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Japan's annual job-hunting season leaves one in five college students suicidal


Japan's annual job-hunting season leaves one in five college students suicidal

Japan’s job-searching season is underway. It’s an extremely demanding and stressful time for many students.

The pressure on college students to land a full-time job is so immense that a fifth of students admit contemplating suicide.

More than 700 Japanese students gathered at a rally on Wednesday, cheering, singing and fist-pumping the air to build enthusiasm for the annual job-hunt.

Ninteen-year-old student, Shie Ito, one of the students at the rally, said that Japan’s job-searching season is an extremely demanding and stressful time but she hoped this rally, arranged by a group of local colleges, would be the boost she needs to find a job as soon as possible.

“In Japan, all students begin job hunting at the same time, so it really depends on how fast you can get a job. But it’s good to challenge yourself,” said Ito.

The annual job-hunting season dates back to the country’s post-war economic miracle when skilled workers were in short supply and companies began hiring graduates en masse.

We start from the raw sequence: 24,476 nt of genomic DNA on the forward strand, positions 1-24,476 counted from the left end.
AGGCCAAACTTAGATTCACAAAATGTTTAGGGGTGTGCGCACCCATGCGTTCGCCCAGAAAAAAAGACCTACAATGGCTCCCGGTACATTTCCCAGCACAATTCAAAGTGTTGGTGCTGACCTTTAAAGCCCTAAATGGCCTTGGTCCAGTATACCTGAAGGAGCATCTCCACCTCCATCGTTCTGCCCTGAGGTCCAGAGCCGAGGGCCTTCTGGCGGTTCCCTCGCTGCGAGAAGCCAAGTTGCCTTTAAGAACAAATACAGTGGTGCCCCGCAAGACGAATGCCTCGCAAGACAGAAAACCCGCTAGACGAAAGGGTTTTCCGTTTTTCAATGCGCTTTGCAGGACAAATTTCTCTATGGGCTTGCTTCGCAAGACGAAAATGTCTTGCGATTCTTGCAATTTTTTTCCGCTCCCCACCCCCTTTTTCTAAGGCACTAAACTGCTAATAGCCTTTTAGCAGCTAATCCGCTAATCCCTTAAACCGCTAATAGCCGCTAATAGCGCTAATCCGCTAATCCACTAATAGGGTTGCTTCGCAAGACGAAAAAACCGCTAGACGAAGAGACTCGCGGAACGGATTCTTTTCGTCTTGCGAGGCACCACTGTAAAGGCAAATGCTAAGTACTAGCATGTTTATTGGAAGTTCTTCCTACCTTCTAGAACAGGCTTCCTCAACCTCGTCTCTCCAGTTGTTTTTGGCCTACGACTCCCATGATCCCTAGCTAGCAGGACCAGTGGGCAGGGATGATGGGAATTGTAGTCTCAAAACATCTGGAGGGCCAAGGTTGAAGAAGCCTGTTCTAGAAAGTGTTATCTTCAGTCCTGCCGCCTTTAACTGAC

In early December every year almost every major Japanese company will begin advertising entry-level positions.

Fourth-year students typically send up to a hundred or more applications, go to dozens of presentations and attend interviews with up to 30 would-be employers.

Typically students will wear black suits and white shirts, lining up as a group outside company headquarters ahead of their interviews.

Many argue that the annual mass-hiring ritual creates so much anxiety and desperation that the system cannot be said to be working.


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